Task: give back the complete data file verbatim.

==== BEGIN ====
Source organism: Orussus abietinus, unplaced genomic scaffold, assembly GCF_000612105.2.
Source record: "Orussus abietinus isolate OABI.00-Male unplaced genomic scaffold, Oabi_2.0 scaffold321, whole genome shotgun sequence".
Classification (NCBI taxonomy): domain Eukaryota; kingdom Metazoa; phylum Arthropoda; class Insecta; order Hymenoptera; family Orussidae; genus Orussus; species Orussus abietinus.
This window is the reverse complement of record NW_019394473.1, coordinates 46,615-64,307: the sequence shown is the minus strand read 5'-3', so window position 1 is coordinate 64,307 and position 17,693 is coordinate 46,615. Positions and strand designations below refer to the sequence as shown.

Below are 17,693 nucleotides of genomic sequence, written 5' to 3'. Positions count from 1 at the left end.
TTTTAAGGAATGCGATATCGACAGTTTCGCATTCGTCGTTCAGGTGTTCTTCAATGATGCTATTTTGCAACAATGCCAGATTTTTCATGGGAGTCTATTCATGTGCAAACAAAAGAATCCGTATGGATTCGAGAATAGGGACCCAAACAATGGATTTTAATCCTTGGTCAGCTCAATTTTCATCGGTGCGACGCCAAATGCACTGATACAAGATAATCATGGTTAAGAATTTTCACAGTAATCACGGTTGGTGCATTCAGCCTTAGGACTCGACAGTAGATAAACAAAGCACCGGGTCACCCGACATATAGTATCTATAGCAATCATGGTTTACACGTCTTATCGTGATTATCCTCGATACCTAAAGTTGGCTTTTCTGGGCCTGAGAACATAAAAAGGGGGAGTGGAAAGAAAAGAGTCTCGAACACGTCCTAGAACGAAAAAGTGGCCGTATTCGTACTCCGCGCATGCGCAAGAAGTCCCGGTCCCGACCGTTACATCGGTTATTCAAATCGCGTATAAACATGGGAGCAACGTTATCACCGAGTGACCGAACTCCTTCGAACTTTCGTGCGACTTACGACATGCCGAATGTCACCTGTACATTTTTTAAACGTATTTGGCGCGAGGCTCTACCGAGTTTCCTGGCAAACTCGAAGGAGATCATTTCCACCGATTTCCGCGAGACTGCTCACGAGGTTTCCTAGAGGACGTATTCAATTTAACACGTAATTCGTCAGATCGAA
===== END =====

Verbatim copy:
Source organism: Orussus abietinus, unplaced genomic scaffold, assembly GCF_000612105.2.
Source record: "Orussus abietinus isolate OABI.00-Male unplaced genomic scaffold, Oabi_2.0 scaffold321, whole genome shotgun sequence".
Classification (NCBI taxonomy): domain Eukaryota; kingdom Metazoa; phylum Arthropoda; class Insecta; order Hymenoptera; family Orussidae; genus Orussus; species Orussus abietinus.
This window is the reverse complement of record NW_019394473.1, coordinates 46,615-64,307: the sequence shown is the minus strand read 5'-3', so window position 1 is coordinate 64,307 and position 17,693 is coordinate 46,615. Positions and strand designations below refer to the sequence as shown.

Below are 17,693 nucleotides of genomic sequence, written 5' to 3'. Positions count from 1 at the left end.
TTTTAAGGAATGCGATATCGACAGTTTCGCATTCGTCGTTCAGGTGTTCTTCAATGATGCTATTTTGCAACAATGCCAGATTTTTCATGGGAGTCTATTCATGTGCAAACAAAAGAATCCGTATGGATTCGAGAATAGGGACCCAAACAATGGATTTTAATCCTTGGTCAGCTCAATTTTCATCGGTGCGACGCCAAATGCACTGATACAAGATAATCATGGTTAAGAATTTTCACAGTAATCACGGTTGGTGCATTCAGCCTTAGGACTCGACAGTAGATAAACAAAGCACCGGGTCACCCGACATATAGTATCTATAGCAATCATGGTTTACACGTCTTATCGTGATTATCCTCGATACCTAAAGTTGGCTTTTCTGGGCCTGAGAACATAAAAAGGGGGAGTGGAAAGAAAAGAGTCTCGAACACGTCCTAGAACGAAAAAGTGGCCGTATTCGTACTCCGCGCATGCGCAAGAAGTCCCGGTCCCGACCGTTACATCGGTTATTCAAATCGCGTATAAACATGGGAGCAACGTTATCACCGAGTGACCGAACTCCTTCGAACTTTCGTGCGACTTACGACATGCCGAATGTCACCTGTACATTTTTTAAACGTATTTGGCGCGAGGCTCTACCGAGTTTCCTGGCAAACTCGAAGGAGATCATTTCCACCGATTTCCGCGAGACTGCTCACGAGGTTTCCTAGAGGACGTATTCAATTTAACACGTAATTCGTCAGATCGAA